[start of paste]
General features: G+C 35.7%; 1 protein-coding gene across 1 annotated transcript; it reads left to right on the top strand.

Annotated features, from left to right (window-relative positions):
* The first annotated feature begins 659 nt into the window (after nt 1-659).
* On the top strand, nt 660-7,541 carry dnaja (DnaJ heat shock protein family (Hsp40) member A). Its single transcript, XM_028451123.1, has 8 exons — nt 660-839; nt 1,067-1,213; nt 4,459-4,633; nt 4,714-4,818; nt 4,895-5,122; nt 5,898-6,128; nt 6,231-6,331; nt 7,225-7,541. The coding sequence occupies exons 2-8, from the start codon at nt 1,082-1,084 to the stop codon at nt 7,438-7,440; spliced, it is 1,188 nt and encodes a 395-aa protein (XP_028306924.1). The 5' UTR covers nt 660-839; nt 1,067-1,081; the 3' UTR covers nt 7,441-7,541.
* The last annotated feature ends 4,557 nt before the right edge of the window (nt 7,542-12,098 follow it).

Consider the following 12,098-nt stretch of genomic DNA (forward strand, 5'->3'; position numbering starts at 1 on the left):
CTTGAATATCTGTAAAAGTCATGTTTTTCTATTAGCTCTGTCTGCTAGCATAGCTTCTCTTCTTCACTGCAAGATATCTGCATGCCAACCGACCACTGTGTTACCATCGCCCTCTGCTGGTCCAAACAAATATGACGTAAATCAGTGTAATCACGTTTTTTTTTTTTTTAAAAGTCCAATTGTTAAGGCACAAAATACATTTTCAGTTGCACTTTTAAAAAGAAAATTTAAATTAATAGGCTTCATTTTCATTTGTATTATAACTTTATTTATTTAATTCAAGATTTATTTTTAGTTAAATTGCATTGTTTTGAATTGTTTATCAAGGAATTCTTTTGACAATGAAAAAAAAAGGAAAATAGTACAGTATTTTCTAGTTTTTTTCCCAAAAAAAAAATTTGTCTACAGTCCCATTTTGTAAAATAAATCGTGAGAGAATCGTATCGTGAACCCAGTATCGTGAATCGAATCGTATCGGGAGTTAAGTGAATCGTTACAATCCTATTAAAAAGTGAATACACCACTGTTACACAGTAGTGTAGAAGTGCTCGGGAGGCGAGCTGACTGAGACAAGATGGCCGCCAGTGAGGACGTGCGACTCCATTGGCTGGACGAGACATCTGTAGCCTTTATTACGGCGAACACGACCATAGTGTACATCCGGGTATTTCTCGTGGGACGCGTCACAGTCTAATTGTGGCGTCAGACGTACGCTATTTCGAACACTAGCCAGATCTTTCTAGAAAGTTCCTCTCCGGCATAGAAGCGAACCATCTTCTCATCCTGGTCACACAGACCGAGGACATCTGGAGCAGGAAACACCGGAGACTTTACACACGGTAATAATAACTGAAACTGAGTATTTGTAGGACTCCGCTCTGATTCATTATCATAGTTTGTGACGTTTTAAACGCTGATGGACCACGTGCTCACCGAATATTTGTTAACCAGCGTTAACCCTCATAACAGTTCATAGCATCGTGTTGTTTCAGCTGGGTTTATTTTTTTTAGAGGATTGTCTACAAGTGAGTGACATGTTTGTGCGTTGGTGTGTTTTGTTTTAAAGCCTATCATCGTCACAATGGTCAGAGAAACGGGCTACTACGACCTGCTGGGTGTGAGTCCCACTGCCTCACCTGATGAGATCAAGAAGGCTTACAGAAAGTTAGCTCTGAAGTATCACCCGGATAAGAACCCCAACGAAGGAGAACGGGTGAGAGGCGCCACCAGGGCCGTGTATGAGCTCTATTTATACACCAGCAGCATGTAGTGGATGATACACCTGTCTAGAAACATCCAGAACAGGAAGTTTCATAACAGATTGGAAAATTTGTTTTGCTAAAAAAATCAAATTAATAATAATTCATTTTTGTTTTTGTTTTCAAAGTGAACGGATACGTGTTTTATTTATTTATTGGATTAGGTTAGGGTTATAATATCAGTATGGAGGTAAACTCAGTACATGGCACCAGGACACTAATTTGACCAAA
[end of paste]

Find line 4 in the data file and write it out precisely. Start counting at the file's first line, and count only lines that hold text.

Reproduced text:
* On the top strand, nt 660-7,541 carry dnaja (DnaJ heat shock protein family (Hsp40) member A). Its single transcript, XM_028451123.1, has 8 exons — nt 660-839; nt 1,067-1,213; nt 4,459-4,633; nt 4,714-4,818; nt 4,895-5,122; nt 5,898-6,128; nt 6,231-6,331; nt 7,225-7,541. The coding sequence occupies exons 2-8, from the start codon at nt 1,082-1,084 to the stop codon at nt 7,438-7,440; spliced, it is 1,188 nt and encodes a 395-aa protein (XP_028306924.1). The 5' UTR covers nt 660-839; nt 1,067-1,081; the 3' UTR covers nt 7,441-7,541.